Jim Hein and I will study the formation of Fe-Mn crusts observed on all of the seamounts, primarily focusing on the many paleoceanographic conditions that can be deciphered from a careful study of sequential crust layers. We will also determine the growth rates and compositions of these unusual accumulations of metals. The seamounts appear to young southward, and so we anticipated only thin (a few millimeters thick) Fe-Mn oxide crusts; but on several of the seamounts, such as Northeast Bank and Little Joe Seamount, crusts were abundant, covering most of the sea floor and measuring as much as 40 mm thick. This cruise was especially fruitful, adding at least 200 samples to our collection. One of the real surprises was the amount of hydrothermal Mn oxide collected during the cruise, considering that these seamounts are mostly Miocene and volcanism ceased millions of years ago. These hydrothermal deposits are relicts from the early history of the seamounts, when hydrothermal activity was an important process along the California margin. Now, if we can only find the time to analyze all of it!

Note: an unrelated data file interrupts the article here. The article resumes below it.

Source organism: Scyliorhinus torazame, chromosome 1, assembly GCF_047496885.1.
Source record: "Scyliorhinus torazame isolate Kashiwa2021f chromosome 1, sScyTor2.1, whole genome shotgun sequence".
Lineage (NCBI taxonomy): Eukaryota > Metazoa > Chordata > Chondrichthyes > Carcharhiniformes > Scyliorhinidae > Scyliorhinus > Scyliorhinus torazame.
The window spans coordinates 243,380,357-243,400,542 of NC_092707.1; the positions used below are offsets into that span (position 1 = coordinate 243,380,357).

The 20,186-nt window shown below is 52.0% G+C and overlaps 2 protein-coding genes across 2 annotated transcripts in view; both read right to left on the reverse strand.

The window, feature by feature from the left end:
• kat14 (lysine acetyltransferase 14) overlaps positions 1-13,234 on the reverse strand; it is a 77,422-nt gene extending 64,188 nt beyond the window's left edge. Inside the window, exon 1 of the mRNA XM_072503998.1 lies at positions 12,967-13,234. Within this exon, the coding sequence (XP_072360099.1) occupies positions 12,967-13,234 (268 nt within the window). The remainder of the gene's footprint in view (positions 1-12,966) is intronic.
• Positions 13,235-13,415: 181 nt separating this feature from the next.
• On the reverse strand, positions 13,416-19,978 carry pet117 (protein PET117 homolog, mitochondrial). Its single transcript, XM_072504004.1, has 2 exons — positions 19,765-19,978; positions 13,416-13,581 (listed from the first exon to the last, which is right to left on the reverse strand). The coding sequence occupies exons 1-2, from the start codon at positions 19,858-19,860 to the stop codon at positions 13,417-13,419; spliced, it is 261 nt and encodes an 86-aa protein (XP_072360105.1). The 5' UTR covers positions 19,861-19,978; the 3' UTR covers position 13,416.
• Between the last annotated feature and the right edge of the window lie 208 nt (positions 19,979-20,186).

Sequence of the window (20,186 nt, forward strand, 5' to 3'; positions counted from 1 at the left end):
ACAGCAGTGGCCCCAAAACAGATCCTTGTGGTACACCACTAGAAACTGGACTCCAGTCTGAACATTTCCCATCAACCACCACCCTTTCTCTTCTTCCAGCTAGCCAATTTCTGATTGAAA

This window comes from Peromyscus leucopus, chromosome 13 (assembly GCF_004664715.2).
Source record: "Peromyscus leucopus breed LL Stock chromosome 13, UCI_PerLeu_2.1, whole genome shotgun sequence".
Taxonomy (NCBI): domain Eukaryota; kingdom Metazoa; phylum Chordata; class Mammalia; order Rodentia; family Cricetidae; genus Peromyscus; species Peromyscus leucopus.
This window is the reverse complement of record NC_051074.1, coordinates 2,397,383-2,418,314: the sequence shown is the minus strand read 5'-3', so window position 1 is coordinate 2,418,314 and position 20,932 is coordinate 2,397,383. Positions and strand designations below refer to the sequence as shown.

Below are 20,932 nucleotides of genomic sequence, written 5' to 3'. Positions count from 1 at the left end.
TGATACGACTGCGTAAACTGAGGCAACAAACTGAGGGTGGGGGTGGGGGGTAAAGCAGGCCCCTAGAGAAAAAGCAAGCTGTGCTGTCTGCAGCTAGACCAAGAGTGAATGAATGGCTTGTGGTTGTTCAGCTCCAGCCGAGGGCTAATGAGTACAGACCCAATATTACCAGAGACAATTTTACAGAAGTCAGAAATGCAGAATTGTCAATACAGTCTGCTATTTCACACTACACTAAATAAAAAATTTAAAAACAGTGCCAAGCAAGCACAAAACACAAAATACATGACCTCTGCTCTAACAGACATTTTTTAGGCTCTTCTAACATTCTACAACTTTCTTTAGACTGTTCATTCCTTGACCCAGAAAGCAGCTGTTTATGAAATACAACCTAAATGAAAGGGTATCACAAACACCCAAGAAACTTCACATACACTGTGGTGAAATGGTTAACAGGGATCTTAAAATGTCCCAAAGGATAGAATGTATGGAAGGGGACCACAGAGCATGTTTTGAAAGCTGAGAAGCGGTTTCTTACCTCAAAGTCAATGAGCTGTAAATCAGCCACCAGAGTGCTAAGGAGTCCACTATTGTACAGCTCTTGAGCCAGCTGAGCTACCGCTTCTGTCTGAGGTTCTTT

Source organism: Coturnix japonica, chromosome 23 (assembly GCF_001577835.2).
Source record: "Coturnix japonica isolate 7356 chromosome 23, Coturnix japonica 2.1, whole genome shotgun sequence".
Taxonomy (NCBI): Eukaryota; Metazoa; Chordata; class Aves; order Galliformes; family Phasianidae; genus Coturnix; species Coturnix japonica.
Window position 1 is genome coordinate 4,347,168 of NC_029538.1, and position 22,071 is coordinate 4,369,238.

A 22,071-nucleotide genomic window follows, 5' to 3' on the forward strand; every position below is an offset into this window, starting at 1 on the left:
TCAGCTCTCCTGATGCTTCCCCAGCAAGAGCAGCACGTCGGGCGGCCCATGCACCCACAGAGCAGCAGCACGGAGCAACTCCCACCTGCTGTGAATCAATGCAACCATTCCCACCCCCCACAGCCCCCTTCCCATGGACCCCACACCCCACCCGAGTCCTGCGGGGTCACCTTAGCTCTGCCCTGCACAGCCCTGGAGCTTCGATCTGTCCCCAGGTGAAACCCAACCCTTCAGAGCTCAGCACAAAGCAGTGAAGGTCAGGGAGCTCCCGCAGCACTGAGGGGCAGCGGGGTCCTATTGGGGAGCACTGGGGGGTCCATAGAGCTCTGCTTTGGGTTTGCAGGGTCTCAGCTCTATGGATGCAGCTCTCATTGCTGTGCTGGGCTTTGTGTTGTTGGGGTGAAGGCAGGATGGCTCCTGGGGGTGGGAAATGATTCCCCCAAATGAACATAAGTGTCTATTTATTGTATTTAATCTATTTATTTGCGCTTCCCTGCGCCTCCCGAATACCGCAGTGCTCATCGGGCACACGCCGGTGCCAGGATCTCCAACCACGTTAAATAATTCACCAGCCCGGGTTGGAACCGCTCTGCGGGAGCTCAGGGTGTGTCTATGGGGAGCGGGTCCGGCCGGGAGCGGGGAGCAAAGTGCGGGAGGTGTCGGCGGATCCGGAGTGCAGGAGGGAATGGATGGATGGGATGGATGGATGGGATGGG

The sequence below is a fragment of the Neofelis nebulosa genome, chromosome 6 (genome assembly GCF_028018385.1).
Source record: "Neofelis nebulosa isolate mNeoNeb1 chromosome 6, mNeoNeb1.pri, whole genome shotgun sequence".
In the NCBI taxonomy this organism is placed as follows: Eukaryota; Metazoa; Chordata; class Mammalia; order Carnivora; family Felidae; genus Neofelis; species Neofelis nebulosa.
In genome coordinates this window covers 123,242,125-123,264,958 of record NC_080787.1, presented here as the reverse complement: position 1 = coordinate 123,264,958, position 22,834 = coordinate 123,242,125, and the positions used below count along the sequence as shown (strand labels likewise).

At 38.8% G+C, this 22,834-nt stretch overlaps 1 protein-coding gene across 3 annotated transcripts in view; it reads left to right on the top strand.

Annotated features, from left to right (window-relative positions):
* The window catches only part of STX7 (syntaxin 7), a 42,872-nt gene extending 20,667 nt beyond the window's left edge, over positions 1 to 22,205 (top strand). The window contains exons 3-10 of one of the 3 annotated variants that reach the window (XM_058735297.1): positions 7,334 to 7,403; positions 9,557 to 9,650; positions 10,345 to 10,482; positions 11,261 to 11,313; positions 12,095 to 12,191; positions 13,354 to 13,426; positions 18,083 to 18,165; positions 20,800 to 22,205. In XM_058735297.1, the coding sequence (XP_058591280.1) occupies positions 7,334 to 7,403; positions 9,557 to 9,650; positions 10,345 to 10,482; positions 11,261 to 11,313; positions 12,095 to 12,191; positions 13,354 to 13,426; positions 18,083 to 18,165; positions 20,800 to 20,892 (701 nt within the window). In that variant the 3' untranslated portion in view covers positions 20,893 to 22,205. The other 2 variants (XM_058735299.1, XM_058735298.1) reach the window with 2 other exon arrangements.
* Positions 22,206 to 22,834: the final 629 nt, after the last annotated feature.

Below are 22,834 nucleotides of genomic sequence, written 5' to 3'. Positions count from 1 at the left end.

Each dive was a great success, providing new observations about submarine eruptive styles, benthic-animal distribution, and even some great midwater squid and jellyfish observations. The biology and geology of the California Continental Borderland is so varied and fascinating! We observed a vast array of sponges, including glass, lacy, and barrel; many types of corals, including golden and paragorgia; a mysterious and beautiful purple hydroid; brittlestars, seastars, and slime stars galore; dinner-plate-size sea urchins; stalked and swimming crinoids; crabs; a type of sea cucumber affectionately known as Pinky the slime bag; different species of squid and octopi; jellyfish; and even a 6- to 8-ft-long sleeper shark! The ROV traveled over volcaniclastic debris flows; onto blocky, jointed basalt ledges; and up to pelagic sediment pools at the tops of seamount cones. Overall, the cruise was a huge success that will contribute much to our knowledge of the California margin, and it reinforces how important and useful interdisciplinary studies are for science.
For additional information about the cruise, visit MBARI's California Seamounts Web page.
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Cruise to California Seamounts